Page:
My Iyaworaje: The First 200 Days (part 1)

 

Out of suffering have emerged the strongest souls;

the most massive characters are seared with scars.

Khalil Gibran

out-of-suffering-have-emerged-the-strongest-soul

Most religions recognize some form of honoring the divine, this invisible presence and representation of a force and source that is passed down as religious text, from person to person, culture to culture and from belief to belief. Traditions that are practiced and shared in various forms throughout the eastern and western hemispheres. What connects them all regardless of dogma, is something called FAITH, a belief in something invisible. In some cases this “faith” is so powerful that people do what they they must to maintain it–some give everything they have to find it.

I too have a belief, a spiritual and religious practice. I believe in a force that is in fact invisible, and what I practice, I believe in so deeply  that I have committed my life to the practice and preserving of this oral tradition. I am a priestess in training. A newborn in La Regla de Ocha, a religion that arrived to the Americas with the enslaved Africans. The Yoruba tradition, born in Nigeria, and brought to Cuba over 500 years ago is one I felt a belonging to. For many years I have felt a connection to Nigeria and during my travels and research more and more I felt the pull, the calling to learn more about my roots and the spirit world.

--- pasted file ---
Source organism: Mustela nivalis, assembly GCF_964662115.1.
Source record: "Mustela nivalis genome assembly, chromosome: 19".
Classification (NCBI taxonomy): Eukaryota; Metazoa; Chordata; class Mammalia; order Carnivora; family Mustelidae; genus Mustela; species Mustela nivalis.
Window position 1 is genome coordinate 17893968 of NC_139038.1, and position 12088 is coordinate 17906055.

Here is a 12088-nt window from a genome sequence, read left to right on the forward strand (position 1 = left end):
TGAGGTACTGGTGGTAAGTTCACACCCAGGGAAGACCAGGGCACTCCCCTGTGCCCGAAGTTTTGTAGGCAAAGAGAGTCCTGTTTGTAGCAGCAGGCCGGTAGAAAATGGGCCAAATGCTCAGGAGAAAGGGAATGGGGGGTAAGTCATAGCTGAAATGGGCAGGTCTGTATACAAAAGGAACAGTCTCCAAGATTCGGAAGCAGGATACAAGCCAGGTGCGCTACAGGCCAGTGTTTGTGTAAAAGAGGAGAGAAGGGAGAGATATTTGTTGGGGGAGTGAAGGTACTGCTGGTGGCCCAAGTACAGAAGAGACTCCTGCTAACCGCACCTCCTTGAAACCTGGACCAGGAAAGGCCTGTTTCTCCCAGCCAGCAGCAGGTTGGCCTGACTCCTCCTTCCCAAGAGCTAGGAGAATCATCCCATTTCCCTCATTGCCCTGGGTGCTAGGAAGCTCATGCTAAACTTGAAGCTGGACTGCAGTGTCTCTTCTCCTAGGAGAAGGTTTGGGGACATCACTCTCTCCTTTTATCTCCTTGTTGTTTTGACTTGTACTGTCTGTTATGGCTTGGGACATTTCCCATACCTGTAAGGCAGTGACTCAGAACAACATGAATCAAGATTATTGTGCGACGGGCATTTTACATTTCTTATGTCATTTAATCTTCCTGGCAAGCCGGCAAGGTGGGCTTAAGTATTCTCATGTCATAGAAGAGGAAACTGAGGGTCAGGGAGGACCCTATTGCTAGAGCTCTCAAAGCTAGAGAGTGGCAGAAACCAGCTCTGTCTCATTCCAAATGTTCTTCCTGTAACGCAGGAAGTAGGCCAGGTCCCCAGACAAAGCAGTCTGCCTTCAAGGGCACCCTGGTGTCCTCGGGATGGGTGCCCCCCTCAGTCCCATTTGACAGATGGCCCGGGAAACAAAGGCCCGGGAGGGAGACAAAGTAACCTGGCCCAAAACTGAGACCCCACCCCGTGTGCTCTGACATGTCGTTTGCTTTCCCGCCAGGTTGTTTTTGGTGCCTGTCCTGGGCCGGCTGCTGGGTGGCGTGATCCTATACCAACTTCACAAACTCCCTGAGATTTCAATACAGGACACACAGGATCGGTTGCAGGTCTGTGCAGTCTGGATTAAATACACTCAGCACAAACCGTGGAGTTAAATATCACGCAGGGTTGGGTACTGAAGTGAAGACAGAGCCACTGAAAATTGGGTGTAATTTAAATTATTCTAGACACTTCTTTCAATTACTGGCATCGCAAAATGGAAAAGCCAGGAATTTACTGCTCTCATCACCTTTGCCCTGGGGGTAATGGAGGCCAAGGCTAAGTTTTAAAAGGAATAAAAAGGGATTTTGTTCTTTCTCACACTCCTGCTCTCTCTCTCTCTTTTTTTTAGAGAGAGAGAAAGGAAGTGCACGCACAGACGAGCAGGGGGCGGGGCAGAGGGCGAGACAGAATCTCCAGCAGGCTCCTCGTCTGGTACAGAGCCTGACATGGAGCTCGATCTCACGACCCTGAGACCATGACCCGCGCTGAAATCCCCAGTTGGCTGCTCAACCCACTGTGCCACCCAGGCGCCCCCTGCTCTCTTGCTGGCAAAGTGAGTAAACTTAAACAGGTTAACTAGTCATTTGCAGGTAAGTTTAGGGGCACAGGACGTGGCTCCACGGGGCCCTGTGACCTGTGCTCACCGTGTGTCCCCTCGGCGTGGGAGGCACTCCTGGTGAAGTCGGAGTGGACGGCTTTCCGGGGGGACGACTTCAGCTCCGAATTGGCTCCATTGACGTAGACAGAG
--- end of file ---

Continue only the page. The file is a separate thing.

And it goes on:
Before I began my journey into making kariocha (this was my initiation into the Afrocuban religion Santeria). This right of passage was one that I did not enter into lightly and I will delve deeper into this process and my journey in the essays to follow.  What I will share is that most people enter this religion for health reasons. My personal reasons for entering this tradition is grounded in the search for truth, healing and honoring my ancestors–and a deep love for my orishas.

There is important back story about the history of the religion, the roots if its birth, and legends of each of the orisha, as well as the significant roles of Olorun, Olodumare and Olofi, which I will come back to. I wanted to start where I am today smack in the middle of my year in white and this incredible journey that is “My Iyaworaje!”

The iyawó is a small child. S/he is very protected during this time of their journey. It is something incredible, something beautiful, something sacred and very special. It is also very secretive. I am a newborn in the religion and there are things that I am learning. There is so much I am unable to share. But in these entries I will explore what life has been like for me as an Iyawó dressed in white and walking down these mean streets of New York.

– to be continued – (for new posts follow my blog).

Love,

Iyawó

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